There’s still plenty happening in the final two weeks of September.
The national campaign against the cost of living crisis comes to Bristol, following sell-out rallies in Manchester, Liverpool and London.
Speaking at the Bristol event, to be held at St George’s Bristol from 7pm, are Dave Ward, general secretary of the CWU, Acorn head organiser Nick Ballard, UCU President Janet Farrar, and former city poet of Bristol Vanessa Kisuule.
Enough is Enough have five demands:
1. A real pay rise and an £15 minimum wage.
2. Slash energy bills
3. End food poverty, including a legal right to food.
4. Decent homes for all, including rent caps and limits on Airbnbs in an area.
5. Tax the rich.
Register for the event here.
A meeting of Bristol’s first Don’t Pay group, a national campaign advocating for one million people to refuse to pay their energy bills from October 1 in protest against rising costs.
The meeting will be held at the Central Friends Meeting House, Champion Square (behind Cabot Circus car park) and will feature speakers from Don’t Pay, Enough is Enough and Bristol Energy Network.
Starting at 6.15pm the event is free to attend but registration is required.
Bristol Defend Asylum Seekers Campaign (BDASC) will lead a demo at the Fountain Steps, St Augustine’s Parade, from midday calling on the government to end deportation flights to Rwanda.
The demo joins a national day of action to launch Together With Refugees’ new campaign, Fill the Skies With Hope.
Together With Refugees encourage participants to make origami heart-shaped paper planes containing messages to MPs and the prime minister asking that they call a halt to deportation flights to Rwanda.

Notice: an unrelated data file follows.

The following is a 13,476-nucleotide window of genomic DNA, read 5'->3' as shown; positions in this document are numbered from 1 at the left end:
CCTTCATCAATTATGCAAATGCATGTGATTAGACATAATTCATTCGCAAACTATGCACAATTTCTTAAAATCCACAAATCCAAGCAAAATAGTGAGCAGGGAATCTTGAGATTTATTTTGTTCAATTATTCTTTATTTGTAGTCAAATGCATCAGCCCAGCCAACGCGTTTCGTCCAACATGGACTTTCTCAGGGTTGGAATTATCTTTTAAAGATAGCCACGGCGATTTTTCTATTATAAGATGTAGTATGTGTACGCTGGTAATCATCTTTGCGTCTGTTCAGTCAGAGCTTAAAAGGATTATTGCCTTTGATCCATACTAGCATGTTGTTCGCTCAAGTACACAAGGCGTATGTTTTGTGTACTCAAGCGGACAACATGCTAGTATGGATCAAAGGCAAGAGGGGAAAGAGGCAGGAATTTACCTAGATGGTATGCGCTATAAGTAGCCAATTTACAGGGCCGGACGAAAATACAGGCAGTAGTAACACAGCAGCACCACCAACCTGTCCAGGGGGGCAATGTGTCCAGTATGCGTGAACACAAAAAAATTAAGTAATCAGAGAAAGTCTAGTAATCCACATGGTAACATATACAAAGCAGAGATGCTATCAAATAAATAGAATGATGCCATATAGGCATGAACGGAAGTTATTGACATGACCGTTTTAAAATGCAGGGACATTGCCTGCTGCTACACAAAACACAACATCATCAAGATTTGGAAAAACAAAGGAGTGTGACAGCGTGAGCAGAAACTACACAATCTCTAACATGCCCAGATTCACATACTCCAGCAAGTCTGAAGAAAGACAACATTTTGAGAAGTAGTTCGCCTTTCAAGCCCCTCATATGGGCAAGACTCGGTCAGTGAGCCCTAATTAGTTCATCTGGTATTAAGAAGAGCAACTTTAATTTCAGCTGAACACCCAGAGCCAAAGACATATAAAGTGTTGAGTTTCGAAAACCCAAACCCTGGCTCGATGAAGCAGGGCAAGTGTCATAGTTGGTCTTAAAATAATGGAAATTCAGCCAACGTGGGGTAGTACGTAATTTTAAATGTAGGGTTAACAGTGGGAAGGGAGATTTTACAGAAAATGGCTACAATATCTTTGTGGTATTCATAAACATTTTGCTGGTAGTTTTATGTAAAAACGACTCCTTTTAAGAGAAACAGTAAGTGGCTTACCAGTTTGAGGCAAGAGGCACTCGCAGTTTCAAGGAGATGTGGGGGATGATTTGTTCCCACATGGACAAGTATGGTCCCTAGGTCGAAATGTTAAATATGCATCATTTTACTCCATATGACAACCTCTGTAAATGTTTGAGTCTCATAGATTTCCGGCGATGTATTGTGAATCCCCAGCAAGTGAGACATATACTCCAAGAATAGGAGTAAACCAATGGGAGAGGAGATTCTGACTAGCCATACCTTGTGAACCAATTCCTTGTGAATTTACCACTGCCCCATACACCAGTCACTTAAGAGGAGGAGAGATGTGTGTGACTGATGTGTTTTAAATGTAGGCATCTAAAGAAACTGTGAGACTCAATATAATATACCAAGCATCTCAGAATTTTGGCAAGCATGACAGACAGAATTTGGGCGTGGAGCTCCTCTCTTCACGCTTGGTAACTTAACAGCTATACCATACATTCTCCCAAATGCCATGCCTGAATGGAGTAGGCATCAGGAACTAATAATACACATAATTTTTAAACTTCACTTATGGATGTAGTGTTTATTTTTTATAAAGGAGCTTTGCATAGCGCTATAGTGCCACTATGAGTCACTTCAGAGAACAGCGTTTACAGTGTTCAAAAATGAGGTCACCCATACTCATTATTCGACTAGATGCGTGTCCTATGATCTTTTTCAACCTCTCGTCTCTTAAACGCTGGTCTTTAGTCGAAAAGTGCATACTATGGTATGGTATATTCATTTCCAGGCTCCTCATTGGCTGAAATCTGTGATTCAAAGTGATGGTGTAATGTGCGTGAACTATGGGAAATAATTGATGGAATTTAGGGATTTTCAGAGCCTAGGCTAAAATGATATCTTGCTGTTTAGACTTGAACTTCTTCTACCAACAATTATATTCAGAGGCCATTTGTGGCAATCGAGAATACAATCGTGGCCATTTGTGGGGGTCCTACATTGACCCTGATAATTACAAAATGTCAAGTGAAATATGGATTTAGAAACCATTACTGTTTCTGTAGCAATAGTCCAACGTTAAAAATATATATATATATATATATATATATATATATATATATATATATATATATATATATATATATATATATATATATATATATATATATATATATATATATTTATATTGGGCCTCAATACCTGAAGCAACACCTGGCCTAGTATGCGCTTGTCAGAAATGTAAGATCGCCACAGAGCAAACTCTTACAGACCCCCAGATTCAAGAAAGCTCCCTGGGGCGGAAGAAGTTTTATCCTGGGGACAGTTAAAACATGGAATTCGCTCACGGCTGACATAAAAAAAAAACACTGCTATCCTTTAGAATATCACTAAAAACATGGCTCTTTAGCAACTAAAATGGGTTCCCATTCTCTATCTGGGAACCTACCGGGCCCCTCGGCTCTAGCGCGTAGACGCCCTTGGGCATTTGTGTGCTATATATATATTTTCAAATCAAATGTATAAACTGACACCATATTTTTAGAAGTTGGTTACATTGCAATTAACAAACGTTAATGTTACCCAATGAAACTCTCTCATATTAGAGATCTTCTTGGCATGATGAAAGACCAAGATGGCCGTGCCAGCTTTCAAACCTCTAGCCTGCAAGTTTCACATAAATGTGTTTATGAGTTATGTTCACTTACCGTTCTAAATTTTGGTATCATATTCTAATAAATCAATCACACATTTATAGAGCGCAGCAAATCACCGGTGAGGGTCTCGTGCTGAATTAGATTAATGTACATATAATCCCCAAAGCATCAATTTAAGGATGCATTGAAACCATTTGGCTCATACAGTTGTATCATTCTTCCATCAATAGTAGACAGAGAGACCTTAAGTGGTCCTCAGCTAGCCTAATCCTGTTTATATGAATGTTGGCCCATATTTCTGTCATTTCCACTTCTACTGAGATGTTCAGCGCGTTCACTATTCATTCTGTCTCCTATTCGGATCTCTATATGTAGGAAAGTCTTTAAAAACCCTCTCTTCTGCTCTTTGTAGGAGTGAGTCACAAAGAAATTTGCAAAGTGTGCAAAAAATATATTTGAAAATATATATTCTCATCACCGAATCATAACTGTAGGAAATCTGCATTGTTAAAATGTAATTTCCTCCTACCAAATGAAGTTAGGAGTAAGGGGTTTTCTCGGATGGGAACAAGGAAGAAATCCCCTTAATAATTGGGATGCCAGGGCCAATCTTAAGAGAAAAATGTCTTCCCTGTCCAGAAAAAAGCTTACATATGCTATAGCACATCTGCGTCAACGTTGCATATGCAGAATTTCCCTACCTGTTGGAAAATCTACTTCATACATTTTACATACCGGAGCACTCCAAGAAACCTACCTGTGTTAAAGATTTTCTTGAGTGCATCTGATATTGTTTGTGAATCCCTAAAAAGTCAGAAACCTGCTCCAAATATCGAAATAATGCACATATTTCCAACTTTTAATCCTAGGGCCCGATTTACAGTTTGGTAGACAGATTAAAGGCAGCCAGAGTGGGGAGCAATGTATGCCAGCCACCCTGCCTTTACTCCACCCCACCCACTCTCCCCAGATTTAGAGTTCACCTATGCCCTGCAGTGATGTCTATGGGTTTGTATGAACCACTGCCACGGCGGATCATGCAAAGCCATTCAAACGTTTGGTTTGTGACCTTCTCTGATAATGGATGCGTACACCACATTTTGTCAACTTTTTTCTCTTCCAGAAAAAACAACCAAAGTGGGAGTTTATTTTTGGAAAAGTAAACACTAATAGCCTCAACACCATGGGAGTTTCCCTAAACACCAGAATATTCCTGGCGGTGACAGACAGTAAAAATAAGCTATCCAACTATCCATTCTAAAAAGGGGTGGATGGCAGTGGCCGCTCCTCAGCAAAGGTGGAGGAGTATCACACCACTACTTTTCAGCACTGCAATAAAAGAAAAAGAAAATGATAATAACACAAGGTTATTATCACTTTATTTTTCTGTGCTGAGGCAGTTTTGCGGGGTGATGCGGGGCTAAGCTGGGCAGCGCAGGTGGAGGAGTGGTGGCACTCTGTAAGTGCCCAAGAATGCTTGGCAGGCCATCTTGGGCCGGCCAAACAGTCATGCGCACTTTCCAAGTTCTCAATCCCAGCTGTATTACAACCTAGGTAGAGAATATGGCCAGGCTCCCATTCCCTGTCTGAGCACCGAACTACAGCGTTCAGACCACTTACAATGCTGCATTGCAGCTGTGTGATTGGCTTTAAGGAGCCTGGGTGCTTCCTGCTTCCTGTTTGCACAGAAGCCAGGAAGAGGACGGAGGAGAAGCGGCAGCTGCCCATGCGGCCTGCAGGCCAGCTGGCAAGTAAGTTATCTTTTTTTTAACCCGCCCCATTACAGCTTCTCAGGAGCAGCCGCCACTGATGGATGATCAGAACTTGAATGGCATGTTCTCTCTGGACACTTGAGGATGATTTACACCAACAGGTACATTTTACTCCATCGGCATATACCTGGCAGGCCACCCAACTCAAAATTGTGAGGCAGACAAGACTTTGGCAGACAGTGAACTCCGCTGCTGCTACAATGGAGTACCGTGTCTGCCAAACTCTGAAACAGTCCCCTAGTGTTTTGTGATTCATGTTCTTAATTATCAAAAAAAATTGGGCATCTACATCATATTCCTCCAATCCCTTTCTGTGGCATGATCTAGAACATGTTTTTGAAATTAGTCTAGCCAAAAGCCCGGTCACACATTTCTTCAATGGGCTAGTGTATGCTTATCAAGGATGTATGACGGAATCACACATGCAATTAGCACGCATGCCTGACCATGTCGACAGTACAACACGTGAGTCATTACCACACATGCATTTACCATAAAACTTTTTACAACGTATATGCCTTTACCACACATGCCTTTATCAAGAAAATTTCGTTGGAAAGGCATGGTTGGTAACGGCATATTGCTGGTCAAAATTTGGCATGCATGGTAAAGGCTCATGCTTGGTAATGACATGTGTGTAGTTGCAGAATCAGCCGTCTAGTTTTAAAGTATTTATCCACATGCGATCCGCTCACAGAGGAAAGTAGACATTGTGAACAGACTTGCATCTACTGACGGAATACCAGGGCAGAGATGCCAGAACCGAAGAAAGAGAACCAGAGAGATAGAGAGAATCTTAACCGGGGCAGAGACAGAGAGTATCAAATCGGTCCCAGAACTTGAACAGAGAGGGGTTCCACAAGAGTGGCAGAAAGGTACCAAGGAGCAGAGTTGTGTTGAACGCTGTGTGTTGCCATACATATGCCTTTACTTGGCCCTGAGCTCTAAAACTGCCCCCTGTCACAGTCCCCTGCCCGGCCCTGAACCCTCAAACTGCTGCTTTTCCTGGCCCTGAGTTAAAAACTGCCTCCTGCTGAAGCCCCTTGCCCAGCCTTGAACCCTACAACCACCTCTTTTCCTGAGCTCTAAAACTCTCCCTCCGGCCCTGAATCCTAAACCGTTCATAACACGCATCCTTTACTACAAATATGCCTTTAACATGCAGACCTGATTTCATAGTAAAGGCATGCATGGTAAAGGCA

Acorn Bristol is inviting Bristolians to gather outside City Hall from 5.30pm for an unofficial rent commission as the official rent commission meets inside.
The group is angry that they were excluded from the official commission despite being, as they claim, the largest association of renters in the city. The commission includes representatives from Fair Rent Campaign, student’s unions, Shelter and Generation Rent.
On their Facebook event page, Acorn Bristol say that the council ‘think they can carry on their cosy little club without hearing the real stories of how renters are struggling every day – think again! We won’t be backing down on this. Come and join us in making sure renters are heard all the way inside City Hall. We will not be silenced.’
Acorn made their frustration plain when they crashed the first meeting of the commission in July.
The commission was established earlier this year to explore ways of making Bristol a “living rent city”, including powers to be delegated by central government. The results of the commission will shape Bristol council’s response to the government’s Renters’ Reform Bill.
Chairing the commission is councillor Tom Renhard, the council’s housing chief, previously a prominent figure in ACORN before being elected as a local councillor in 2021. Following the refusal to allow Acorn to sit on the commission, Renhard’s membership of the union was revoked.
Bristol’s Clean Air Zone looms ever closer to becoming reality, but Bristol Disability Equality Forum (BDEF) say that the way the scheme has been designed will create problems for disabled people, even leaving some trapped in their homes.
BDEF will protest outside City Hall to ‘Make Our Air Fair’. The group says it is supportive of efforts to reduce air pollution, but asks that any measure to do this take into account the needs of disabled people.
This list is being constantly updated. If you have a protest or event to add please let us know in the comments or at firstname.lastname@example.org.